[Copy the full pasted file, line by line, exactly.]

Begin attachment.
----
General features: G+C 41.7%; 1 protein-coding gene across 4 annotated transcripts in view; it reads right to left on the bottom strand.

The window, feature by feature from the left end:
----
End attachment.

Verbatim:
General features: G+C 41.7%; 1 protein-coding gene across 4 annotated transcripts in view; it reads right to left on the bottom strand.

The window, feature by feature from the left end: